Posts with tag: Joko Widodo

Dynastic politics: Indonesia’s new normal

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More than 100 dynastic politicians are set to compete in the 2020 regional head elections. Yoes C Kenawas examines the roots of the problem and what can be done about it.

Academic freedom under fire: constitutional law scholars threatened over impeachment talk

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Adburrachman Satrio examines the recent cancellation of a Constitutional Law Society seminar at Gadjah Mada University and asks: is the Jokowi government really so different to the New Order?

Getting the numbers on coronavirus in Indonesia

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Modelling indicates an urgent need for action by the government, health authorities, and the public, writes Ben Phillips

Investment at all costs: Jokowi fails the coronavirus test

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President Joko Widodo's focus on the economy led him to initially ignore the seriousness of the coronavirus threat, writes Ahmad Syarif Syechbubakr.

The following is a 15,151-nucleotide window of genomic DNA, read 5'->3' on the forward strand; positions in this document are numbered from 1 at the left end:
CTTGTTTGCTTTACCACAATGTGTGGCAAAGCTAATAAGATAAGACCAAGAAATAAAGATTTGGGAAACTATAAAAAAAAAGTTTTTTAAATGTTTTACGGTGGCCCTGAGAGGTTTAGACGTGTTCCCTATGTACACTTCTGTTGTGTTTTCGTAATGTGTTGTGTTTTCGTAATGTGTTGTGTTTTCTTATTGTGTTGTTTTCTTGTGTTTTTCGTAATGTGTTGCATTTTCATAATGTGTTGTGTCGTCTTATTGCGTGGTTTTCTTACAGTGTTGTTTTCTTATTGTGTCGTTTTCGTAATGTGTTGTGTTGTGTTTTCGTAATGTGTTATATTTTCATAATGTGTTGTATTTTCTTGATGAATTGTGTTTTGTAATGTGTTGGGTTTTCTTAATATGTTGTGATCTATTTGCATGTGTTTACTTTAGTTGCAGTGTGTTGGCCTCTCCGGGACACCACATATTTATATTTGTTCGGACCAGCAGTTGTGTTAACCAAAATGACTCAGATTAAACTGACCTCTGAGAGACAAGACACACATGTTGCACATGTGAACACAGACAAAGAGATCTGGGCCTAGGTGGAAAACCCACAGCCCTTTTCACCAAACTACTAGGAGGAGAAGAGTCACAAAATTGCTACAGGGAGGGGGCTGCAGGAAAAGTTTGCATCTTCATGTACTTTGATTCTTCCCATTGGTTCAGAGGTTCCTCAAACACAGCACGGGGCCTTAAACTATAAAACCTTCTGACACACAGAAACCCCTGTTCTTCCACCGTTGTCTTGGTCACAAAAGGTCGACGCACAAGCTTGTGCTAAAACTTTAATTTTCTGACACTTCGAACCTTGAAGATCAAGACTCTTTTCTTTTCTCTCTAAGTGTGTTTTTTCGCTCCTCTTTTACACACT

Jokowi’s call to stall mining law revisions rings hollow as deliberations proceed

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Despite mass student protests and an intervention by the president, legislators last week picked up where they left off on dangerous revisions to the mining law, write JATAM’s Merah Johansyah and Alwiya Shahbanu.

The danger of rejecting democracy for the sake of economic growth

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As observers warn of Indonesia’s democratic retreat, Dr Robertus Robet questions the growing belief that authoritarianism is a shortcut to development

When is a tadpole like a bat? The riddle of Indonesia’s vanishing political divide

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As former arch-rivals Jokowi and Prabowo team up, Airlangga Pribadi Kusman asks how different their positions were to begin with.

The end of the KPK – at the hands of the ‘good’ president

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President Joko Widodo was supported by many activists because of promises to strengthen the Corruption Eradication Commission (KPK). But as Rafiqa Qurrata A'yun and Abdil Mughis Mudhoffir write, in the end he played a significant role in contributing to its demise.

It’s time to stop waiting for a 'good person' to save Indonesian democracy

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Dr Robertus Robet writes that a focus on personalities in Indonesian politics has led to institutional issues and historical economical and political power structures being ignored.

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